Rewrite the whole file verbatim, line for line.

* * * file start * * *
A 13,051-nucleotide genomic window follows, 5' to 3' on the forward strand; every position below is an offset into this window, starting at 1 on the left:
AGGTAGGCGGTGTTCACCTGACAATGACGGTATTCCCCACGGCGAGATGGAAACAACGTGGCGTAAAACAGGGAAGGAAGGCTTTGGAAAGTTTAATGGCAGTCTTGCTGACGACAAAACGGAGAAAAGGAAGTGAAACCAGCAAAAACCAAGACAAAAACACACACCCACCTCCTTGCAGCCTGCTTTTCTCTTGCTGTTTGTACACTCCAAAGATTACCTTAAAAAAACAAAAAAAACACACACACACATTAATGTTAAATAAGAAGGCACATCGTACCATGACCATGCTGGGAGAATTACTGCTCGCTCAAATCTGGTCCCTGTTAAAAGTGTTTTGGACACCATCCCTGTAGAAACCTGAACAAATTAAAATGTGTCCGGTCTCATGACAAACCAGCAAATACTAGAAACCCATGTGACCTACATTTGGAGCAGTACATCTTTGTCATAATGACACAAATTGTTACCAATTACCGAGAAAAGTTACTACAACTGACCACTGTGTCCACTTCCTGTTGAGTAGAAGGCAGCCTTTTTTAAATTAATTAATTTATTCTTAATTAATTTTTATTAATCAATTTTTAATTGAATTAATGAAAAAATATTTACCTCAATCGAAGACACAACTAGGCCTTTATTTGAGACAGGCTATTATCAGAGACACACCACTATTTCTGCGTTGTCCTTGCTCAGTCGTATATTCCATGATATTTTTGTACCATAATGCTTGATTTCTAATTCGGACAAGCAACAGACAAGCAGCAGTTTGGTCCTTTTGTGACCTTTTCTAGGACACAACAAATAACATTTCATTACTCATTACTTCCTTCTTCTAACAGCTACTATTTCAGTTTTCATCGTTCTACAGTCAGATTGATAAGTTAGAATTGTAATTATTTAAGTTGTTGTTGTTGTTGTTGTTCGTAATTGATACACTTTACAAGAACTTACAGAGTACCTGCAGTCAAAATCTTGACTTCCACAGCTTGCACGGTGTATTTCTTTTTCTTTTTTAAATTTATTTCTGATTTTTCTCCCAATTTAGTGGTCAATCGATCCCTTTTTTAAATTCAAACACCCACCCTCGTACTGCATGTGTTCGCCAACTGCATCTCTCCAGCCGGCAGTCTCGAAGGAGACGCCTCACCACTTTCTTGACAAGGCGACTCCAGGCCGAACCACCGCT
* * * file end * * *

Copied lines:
A 13,051-nucleotide genomic window follows, 5' to 3' on the forward strand; every position below is an offset into this window, starting at 1 on the left:
AGGTAGGCGGTGTTCACCTGACAATGACGGTATTCCCCACGGCGAGATGGAAACAACGTGGCGTAAAACAGGGAAGGAAGGCTTTGGAAAGTTTAATGGCAGTCTTGCTGACGACAAAACGGAGAAAAGGAAGTGAAACCAGCAAAAACCAAGACAAAAACACACACCCACCTCCTTGCAGCCTGCTTTTCTCTTGCTGTTTGTACACTCCAAAGATTACCTTAAAAAAACAAAAAAAACACACACACACATTAATGTTAAATAAGAAGGCACATCGTACCATGACCATGCTGGGAGAATTACTGCTCGCTCAAATCTGGTCCCTGTTAAAAGTGTTTTGGACACCATCCCTGTAGAAACCTGAACAAATTAAAATGTGTCCGGTCTCATGACAAACCAGCAAATACTAGAAACCCATGTGACCTACATTTGGAGCAGTACATCTTTGTCATAATGACACAAATTGTTACCAATTACCGAGAAAAGTTACTACAACTGACCACTGTGTCCACTTCCTGTTGAGTAGAAGGCAGCCTTTTTTAAATTAATTAATTTATTCTTAATTAATTTTTATTAATCAATTTTTAATTGAATTAATGAAAAAATATTTACCTCAATCGAAGACACAACTAGGCCTTTATTTGAGACAGGCTATTATCAGAGACACACCACTATTTCTGCGTTGTCCTTGCTCAGTCGTATATTCCATGATATTTTTGTACCATAATGCTTGATTTCTAATTCGGACAAGCAACAGACAAGCAGCAGTTTGGTCCTTTTGTGACCTTTTCTAGGACACAACAAATAACATTTCATTACTCATTACTTCCTTCTTCTAACAGCTACTATTTCAGTTTTCATCGTTCTACAGTCAGATTGATAAGTTAGAATTGTAATTATTTAAGTTGTTGTTGTTGTTGTTGTTCGTAATTGATACACTTTACAAGAACTTACAGAGTACCTGCAGTCAAAATCTTGACTTCCACAGCTTGCACGGTGTATTTCTTTTTCTTTTTTAAATTTATTTCTGATTTTTCTCCCAATTTAGTGGTCAATCGATCCCTTTTTTAAATTCAAACACCCACCCTCGTACTGCATGTGTTCGCCAACTGCATCTCTCCAGCCGGCAGTCTCGAAGGAGACGCCTCACCACTTTCTTGACAAGGCGACTCCAGGCCGAACCACCGCT